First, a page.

May 22, 2017
Rare math-physics double was ‘perfect’ for FMU grad
Math and Physics top most lists of tough college majors.
Francis Marion University’s Mary Mulholland just saw them as a perfect pair.
So, she majored in both subjects and completed her studies with a perfect score.
Mulholland, a magna cum laude graduate in the FMU class of 2017, which marched last Saturday in the school’s annual commencement ceremony, with a 4.0 grade point average in both Mathematics and Physics.
That’s an almost unheard feat at FMU, but no great surprise to Mulholland or her professors.
“I’ve always been good at math,” Mulholland says. Says Dr. Seth Smith, the Pee Dee Electric Co-Op Professor of Physics at FMU, “Mary is one of those students that every professor dreams of teaching. She’s got all the right skills… She’s curious about how the world works and she’s never satisfied with just knowing how to do the problems. She wanted to know how the world worked around them.”
Smith, who’s been at FMU since 1987, has taught thousands of students. He says Mulholland is clearly one of the best.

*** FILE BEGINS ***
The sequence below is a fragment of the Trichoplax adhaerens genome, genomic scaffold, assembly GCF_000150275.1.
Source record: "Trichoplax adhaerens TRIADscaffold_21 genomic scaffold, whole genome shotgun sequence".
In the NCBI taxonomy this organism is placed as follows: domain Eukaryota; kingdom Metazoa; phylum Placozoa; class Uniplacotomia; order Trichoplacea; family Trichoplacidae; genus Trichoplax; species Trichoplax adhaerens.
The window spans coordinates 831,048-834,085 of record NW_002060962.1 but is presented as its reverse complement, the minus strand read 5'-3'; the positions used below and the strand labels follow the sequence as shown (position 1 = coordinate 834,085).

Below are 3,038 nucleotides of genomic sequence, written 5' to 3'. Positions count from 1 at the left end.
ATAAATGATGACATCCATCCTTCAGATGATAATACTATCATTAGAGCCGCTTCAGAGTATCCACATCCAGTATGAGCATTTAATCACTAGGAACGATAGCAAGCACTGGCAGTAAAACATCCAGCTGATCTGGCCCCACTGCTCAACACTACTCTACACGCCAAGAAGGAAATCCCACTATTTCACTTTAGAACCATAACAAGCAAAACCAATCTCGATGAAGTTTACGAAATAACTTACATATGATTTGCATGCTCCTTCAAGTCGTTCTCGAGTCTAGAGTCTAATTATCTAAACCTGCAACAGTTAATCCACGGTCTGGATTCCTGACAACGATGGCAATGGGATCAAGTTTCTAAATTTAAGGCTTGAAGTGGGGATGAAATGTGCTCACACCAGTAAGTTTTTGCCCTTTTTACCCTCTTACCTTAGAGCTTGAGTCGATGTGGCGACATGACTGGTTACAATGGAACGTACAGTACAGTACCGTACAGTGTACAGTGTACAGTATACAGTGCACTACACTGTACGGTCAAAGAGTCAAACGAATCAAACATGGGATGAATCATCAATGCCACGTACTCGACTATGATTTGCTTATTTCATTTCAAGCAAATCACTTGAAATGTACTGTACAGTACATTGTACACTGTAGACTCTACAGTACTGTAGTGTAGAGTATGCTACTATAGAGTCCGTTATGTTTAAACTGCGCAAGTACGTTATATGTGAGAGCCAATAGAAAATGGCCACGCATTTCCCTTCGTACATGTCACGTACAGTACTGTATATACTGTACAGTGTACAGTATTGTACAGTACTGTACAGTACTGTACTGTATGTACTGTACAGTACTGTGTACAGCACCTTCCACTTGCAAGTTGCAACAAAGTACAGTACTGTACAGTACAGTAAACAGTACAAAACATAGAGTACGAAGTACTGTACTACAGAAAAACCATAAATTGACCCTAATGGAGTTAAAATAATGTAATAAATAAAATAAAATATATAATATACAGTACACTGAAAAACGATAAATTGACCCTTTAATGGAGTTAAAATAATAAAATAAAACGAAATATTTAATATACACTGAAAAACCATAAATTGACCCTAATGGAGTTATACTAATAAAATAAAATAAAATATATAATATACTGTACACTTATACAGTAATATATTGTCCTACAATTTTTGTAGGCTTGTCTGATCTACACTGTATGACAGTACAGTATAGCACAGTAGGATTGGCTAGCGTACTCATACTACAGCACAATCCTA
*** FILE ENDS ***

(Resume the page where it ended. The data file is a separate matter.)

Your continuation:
Mulholland, a Sumter native who came to FMU as the recipient of the university’s prestigious McNair Scholarship, says the complementary nature of the Math-Physics pairing was attractive.
“I was always been good at math, but I wanted to be able to apply it and Physics was the perfect way for me to do that,” she says. “I love puzzles, so anything that’s similar to a puzzle, I would enjoy.”
Mulholland says the ability to complete the double major was one of several aspects of FMU’s intimate and vibrant academic life that made her four years at the school both challenging and memorable.
She also received an opportunity to participate in serious research — her projects included “resonance ionization spectroscopy and multiphoton ionization spectroscopy on Cesium using a Nd:YAG-pumped dye laser system,” among others — and she was also able to spend a semester abroad.
Mulholland went to Germany. FMU students have more than two dozen study abroad locations from which to choose.
“The more you travel, the more you’ll get out of the experience,” she says. “You get to meet a lot of difference people. My Facebook page is filled with all these different languages because we still keep in touch.”
Mulholland’s superb undergraduate work has also left her with a benefit that any grad can translate: lots of choices. Mulholland is deciding between or a job as a programmer.
“I think I would enjoy research simulating different physics phenomenon,” she says. “I also think I would enjoy a job with linear programming.”
Either way, she’s certain she made the right college choice.
“FMU was perfect for me,” she says. Of course.